Wes Nakagiri

Livingston County Commissioner, District 3

As Governor Whitmer’s COVID policies continue devasting Michigan small businesses, Tennessee has decided to lift capacity restrictions on restaurants and retail and allow large attractions to reopen on May 22.

The Tennessee State Economic Recovery Group announced Friday it will be lifting the 50% capacity restrictions on restaurants and retail stores effective May 22.

WBIR reports, “The state will also allow large non-contact attractions to open on May 22. These include any business that can practice social distancing with strong measures to protect employees and customers, including racetracks, amusement parks, water parks, theaters, dinner theaters, museums, auditoriums, and more.”

Whitmer’s over-the-top COVID restrictions put Michigan citizens in peril as she continues to crush the livelihoods of citizens across the state. Additionally, her poor decisions are exacerbating an already sizeable state budget shortfall. A May 15th Detroit News headline summed up the dire situation saying, “Michigan predicts $3.2 billion budget shortfall, looks to feds for more aid.”

It is still unclear when Whitmer will release her ironclad grip on the throat of the Michigan economy. She doesn’t appear to be inclined to follow data indicating she could safety re-open.

Analysis of COVID statistics

Confirmed cases of COVID in each Tennessee county are displayed in the table below. The rates per million population range from 151 to a whopping 144,364. This statistic is inflated as three Tennessee counties having correctional institutions are skewing the COVID data. These three counties’ COVID rates are high due to a large number of cases in the correctional institutions and a low population in the surrounding county. Excluding these three counties produces a more typical COVID range of 151 to 7,042.

Using the 7,042 COVID cases per million population as a benchmark would enable all but one region in Michigan to fully open for business. Just as was concluded in the recent comparison with Indiana, only Emergency Preparedness Region 2S would not be able to immediately open for business. Emergency Preparedness Region 2S consists of Wayne County, Washtenaw County, and Monroe Counties.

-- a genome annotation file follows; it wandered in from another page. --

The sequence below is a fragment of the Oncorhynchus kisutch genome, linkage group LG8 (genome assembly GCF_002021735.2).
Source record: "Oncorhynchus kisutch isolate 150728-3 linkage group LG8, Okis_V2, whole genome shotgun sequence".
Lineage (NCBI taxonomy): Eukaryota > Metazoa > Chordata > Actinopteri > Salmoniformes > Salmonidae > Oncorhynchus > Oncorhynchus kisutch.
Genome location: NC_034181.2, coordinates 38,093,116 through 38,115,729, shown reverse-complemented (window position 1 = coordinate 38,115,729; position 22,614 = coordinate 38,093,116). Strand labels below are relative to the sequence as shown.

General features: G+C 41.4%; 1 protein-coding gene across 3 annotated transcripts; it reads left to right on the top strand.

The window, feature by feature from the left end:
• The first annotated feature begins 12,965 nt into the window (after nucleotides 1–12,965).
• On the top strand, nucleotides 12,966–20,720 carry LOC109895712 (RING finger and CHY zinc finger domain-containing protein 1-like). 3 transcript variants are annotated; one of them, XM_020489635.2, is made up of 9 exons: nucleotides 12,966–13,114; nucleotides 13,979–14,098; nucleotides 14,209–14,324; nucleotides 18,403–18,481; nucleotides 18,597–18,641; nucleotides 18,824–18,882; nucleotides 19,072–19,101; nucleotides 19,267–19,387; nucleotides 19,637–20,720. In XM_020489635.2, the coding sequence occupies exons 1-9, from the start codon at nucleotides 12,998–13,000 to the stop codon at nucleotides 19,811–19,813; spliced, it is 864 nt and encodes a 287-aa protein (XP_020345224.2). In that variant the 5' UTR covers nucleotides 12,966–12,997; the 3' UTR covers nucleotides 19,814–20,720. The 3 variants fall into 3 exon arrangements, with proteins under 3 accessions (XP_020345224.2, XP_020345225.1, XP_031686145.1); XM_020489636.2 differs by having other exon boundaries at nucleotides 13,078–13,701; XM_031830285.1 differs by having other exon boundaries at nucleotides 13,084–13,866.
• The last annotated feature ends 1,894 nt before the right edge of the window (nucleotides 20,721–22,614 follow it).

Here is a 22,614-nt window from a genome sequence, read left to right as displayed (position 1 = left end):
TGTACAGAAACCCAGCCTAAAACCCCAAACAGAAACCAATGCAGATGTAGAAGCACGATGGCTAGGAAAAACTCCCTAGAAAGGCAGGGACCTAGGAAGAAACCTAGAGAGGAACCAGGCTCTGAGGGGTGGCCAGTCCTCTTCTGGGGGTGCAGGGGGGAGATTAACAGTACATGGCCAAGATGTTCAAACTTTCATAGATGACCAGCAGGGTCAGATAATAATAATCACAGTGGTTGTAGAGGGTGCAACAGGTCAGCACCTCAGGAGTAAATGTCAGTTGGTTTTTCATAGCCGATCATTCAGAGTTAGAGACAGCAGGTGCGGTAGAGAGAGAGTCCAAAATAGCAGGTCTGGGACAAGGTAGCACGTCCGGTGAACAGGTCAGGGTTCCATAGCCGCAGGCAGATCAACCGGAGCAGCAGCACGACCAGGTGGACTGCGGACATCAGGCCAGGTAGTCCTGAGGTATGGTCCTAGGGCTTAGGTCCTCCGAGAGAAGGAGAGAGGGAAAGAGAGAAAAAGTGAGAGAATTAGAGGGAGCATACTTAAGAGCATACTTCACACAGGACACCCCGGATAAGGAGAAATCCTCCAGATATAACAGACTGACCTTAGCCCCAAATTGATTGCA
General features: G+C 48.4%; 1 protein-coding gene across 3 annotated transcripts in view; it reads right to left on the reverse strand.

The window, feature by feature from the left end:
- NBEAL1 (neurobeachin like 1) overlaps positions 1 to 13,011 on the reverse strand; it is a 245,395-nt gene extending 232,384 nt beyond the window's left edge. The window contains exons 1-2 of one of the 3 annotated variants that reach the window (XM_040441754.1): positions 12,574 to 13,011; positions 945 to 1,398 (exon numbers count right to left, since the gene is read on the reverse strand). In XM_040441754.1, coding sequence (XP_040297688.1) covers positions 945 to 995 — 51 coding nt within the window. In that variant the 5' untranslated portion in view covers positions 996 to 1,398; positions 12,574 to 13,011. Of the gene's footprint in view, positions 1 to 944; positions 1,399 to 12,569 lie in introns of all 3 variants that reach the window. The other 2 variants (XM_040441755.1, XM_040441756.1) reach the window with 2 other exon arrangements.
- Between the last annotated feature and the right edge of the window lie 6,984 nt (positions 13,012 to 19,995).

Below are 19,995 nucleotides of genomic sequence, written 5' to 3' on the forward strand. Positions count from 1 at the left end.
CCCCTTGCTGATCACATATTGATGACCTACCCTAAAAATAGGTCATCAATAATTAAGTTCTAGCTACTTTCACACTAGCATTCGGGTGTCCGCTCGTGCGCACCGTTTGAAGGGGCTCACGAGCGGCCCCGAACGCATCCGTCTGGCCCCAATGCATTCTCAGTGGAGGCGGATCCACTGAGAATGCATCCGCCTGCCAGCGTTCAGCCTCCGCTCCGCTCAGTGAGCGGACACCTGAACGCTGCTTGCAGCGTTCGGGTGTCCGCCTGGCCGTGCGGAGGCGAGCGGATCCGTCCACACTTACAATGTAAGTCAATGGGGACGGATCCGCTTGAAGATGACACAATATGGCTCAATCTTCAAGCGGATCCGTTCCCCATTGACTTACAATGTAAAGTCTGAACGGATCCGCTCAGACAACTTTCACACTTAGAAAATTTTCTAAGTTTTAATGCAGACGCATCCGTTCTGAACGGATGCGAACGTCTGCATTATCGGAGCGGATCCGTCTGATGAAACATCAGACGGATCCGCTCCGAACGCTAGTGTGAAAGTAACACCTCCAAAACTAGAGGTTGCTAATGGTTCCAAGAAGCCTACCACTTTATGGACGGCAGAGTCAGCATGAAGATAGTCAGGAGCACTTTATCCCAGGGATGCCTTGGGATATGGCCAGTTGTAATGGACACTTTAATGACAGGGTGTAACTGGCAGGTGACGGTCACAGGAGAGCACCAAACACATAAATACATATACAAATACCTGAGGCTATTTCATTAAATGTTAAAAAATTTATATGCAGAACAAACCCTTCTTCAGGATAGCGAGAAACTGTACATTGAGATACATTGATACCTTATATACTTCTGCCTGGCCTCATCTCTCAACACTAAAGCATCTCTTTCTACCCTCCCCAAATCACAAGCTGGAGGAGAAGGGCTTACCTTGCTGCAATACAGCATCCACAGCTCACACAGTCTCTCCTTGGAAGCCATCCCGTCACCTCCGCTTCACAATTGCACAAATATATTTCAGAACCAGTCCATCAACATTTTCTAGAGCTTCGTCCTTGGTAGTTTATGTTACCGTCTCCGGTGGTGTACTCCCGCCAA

Of course, Governor Whitmer could open all regions if she chose. She could do this safely by enacting greater safety measures in Region 2S.

Sources

population.: https://www.tennessee-demographics.com/counties_by_population

COVID cases: https://www.tn.gov/content/tn/health/cedep/ncov/data.html

county square miles: https://www.indexmundi.com/facts/united-states/quick-facts/tennessee/land-area

 

Counties with correctional institutions

https://wdef.com/2020/05/12/trousdale-bledsoe-counties-highest-covid-19-rates-country/

https://www.kfvs12.com/2020/05/14/covid-cases-lake-county-tenn-linked-northwest-correctional-complex/

https://www.dailyyonder.com/meatpacking-and-prisons-drive-the-rural-infection-rate/2020/04/30/

date county confirmed popl popl rank sqmi density case/mm separate
16-May Anderson 36 75,775 18 337.16 225 475  
16-May Bedford 248 47,558 33 473.64 100 5,215  
16-May Benton 6 16,112 76 394.14 41 372  
16-May Blount 75 128,443 11 558.71 230 584  
16-May Bradley 81 104,557 13 328.76 318 775  
16-May Campbell 17 39,687 40 480.19 83 428  
16-May Cannon 13 13,976 80 265.64 53 930  
16-May Carroll 24 28,018 52 599.25 47 857  
16-May Carter 19 56,391 25 341.2 165 337  
16-May Cheatham 88 39,929 38 302.44 132 2,204  
16-May Chester 12 17,150 73 285.74 60 700  
16-May Claiborne 7 31,613 48 434.58 73 221  
16-May Clay 6 7,686 90 236.54 32 781